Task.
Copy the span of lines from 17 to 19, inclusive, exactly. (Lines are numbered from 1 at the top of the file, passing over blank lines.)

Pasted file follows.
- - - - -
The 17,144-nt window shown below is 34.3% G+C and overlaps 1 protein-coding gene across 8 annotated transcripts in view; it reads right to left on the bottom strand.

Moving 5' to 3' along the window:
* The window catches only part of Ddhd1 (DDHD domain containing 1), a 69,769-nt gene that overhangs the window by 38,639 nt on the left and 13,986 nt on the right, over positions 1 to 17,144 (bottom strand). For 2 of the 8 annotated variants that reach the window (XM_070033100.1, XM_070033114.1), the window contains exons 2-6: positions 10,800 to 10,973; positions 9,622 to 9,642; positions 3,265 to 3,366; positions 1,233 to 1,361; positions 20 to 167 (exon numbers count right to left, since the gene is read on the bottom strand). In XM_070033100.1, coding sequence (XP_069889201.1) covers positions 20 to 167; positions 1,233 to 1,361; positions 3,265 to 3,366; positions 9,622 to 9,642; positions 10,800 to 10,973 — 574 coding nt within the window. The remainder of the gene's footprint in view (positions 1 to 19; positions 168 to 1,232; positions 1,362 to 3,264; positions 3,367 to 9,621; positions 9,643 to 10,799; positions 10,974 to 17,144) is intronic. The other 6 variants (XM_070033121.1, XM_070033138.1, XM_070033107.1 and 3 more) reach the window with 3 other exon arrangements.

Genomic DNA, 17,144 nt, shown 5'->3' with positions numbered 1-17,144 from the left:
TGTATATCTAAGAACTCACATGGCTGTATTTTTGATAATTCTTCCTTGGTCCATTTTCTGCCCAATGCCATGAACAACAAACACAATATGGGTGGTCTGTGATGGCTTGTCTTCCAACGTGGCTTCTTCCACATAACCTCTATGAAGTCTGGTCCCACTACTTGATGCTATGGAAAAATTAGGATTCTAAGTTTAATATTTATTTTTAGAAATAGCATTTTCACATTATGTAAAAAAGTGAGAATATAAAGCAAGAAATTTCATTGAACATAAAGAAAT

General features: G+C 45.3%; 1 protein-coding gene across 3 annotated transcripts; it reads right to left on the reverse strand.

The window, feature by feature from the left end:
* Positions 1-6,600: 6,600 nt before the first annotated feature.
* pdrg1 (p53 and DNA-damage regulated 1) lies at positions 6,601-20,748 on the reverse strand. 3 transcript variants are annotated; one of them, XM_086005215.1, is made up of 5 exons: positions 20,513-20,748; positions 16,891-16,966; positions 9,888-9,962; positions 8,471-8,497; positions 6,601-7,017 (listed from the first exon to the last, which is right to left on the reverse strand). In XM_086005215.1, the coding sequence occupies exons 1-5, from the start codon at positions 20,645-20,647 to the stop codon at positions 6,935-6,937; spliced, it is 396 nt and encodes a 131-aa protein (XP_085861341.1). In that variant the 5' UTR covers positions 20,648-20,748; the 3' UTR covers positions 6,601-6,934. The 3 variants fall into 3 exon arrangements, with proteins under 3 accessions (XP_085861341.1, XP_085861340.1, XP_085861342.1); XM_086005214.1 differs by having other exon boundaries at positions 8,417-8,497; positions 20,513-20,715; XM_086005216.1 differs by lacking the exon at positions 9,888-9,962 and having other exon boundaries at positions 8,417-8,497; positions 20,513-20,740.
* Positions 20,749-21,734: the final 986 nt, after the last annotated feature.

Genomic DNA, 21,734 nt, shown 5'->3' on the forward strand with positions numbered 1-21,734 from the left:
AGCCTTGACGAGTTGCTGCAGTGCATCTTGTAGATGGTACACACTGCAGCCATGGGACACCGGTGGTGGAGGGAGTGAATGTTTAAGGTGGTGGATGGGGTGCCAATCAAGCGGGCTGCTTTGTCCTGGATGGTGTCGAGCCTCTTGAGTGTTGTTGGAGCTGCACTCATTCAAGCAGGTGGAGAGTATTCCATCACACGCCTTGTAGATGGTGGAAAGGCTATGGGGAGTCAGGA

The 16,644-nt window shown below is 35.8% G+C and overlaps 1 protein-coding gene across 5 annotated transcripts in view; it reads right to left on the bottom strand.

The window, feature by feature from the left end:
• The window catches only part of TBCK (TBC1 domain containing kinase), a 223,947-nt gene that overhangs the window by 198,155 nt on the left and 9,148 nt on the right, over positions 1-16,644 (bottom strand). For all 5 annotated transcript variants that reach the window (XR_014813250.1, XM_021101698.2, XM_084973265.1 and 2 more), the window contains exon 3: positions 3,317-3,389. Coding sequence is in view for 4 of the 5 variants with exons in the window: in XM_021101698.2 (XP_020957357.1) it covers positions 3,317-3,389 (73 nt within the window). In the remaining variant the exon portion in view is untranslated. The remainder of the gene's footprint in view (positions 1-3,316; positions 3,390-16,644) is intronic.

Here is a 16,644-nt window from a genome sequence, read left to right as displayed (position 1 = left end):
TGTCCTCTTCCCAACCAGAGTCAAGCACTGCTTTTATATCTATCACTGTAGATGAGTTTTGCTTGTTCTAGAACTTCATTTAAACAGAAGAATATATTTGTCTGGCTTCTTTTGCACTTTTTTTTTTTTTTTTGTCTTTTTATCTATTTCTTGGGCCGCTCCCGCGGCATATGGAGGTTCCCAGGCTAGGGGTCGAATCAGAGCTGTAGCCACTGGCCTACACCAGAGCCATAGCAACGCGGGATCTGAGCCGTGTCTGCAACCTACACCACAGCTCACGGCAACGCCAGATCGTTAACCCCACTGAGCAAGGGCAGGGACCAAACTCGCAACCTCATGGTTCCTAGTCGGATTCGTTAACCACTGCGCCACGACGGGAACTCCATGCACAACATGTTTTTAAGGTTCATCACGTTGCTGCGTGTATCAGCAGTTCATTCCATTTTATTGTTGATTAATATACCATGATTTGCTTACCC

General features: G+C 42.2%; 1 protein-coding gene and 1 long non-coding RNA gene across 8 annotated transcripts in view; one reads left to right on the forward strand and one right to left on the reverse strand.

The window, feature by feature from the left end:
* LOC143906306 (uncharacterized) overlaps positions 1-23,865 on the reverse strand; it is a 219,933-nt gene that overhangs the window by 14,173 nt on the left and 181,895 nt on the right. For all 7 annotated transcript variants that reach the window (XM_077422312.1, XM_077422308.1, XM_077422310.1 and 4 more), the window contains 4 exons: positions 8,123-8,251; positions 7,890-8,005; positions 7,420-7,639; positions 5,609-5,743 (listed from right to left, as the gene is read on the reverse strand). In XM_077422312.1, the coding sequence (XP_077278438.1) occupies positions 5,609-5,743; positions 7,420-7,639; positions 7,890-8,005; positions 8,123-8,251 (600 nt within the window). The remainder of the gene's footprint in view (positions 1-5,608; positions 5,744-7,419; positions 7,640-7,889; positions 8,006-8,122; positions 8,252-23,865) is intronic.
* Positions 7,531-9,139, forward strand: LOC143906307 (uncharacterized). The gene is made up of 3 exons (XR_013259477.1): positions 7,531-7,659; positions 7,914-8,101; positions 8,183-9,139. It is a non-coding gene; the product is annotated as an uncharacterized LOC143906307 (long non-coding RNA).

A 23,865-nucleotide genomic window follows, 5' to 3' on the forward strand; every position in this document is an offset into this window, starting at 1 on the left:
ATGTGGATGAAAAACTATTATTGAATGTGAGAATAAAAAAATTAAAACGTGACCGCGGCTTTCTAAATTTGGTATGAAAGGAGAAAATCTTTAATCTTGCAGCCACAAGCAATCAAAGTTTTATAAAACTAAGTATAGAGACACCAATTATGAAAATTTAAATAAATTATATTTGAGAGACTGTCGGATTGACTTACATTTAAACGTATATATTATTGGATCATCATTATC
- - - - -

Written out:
TGTCCTCTTCCCAACCAGAGTCAAGCACTGCTTTTATATCTATCACTGTAGATGAGTTTTGCTTGTTCTAGAACTTCATTTAAACAGAAGAATATATTTGTCTGGCTTCTTTTGCACTTTTTTTTTTTTTTTTGTCTTTTTATCTATTTCTTGGGCCGCTCCCGCGGCATATGGAGGTTCCCAGGCTAGGGGTCGAATCAGAGCTGTAGCCACTGGCCTACACCAGAGCCATAGCAACGCGGGATCTGAGCCGTGTCTGCAACCTACACCACAGCTCACGGCAACGCCAGATCGTTAACCCCACTGAGCAAGGGCAGGGACCAAACTCGCAACCTCATGGTTCCTAGTCGGATTCGTTAACCACTGCGCCACGACGGGAACTCCATGCACAACATGTTTTTAAGGTTCATCACGTTGCTGCGTGTATCAGCAGTTCATTCCATTTTATTGTTGATTAATATACCATGATTTGCTTACCC

General features: G+C 42.2%; 1 protein-coding gene and 1 long non-coding RNA gene across 8 annotated transcripts in view; one reads left to right on the forward strand and one right to left on the reverse strand.

The window, feature by feature from the left end: